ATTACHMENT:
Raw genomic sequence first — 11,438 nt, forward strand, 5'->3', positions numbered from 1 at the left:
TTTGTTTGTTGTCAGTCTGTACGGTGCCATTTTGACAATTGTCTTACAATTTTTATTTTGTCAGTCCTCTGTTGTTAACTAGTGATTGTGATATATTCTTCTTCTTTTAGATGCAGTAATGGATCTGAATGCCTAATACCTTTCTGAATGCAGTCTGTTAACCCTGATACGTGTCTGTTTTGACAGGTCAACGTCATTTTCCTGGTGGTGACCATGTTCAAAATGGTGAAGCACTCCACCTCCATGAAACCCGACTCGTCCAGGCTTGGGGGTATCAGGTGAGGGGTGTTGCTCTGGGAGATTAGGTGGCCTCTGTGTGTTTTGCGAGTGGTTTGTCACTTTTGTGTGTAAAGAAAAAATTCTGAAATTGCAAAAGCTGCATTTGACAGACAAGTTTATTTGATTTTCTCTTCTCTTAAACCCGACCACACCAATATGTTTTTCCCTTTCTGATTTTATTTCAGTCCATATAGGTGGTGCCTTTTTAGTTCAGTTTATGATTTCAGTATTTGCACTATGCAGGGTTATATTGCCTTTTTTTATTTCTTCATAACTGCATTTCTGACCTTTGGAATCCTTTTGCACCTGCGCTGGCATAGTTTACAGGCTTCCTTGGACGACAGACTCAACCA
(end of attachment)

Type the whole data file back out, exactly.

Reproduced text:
Raw genomic sequence first — 11,438 nt, forward strand, 5'->3', positions numbered from 1 at the left:
TTTGTTTGTTGTCAGTCTGTACGGTGCCATTTTGACAATTGTCTTACAATTTTTATTTTGTCAGTCCTCTGTTGTTAACTAGTGATTGTGATATATTCTTCTTCTTTTAGATGCAGTAATGGATCTGAATGCCTAATACCTTTCTGAATGCAGTCTGTTAACCCTGATACGTGTCTGTTTTGACAGGTCAACGTCATTTTCCTGGTGGTGACCATGTTCAAAATGGTGAAGCACTCCACCTCCATGAAACCCGACTCGTCCAGGCTTGGGGGTATCAGGTGAGGGGTGTTGCTCTGGGAGATTAGGTGGCCTCTGTGTGTTTTGCGAGTGGTTTGTCACTTTTGTGTGTAAAGAAAAAATTCTGAAATTGCAAAAGCTGCATTTGACAGACAAGTTTATTTGATTTTCTCTTCTCTTAAACCCGACCACACCAATATGTTTTTCCCTTTCTGATTTTATTTCAGTCCATATAGGTGGTGCCTTTTTAGTTCAGTTTATGATTTCAGTATTTGCACTATGCAGGGTTATATTGCCTTTTTTTATTTCTTCATAACTGCATTTCTGACCTTTGGAATCCTTTTGCACCTGCGCTGGCATAGTTTACAGGCTTCCTTGGACGACAGACTCAACCA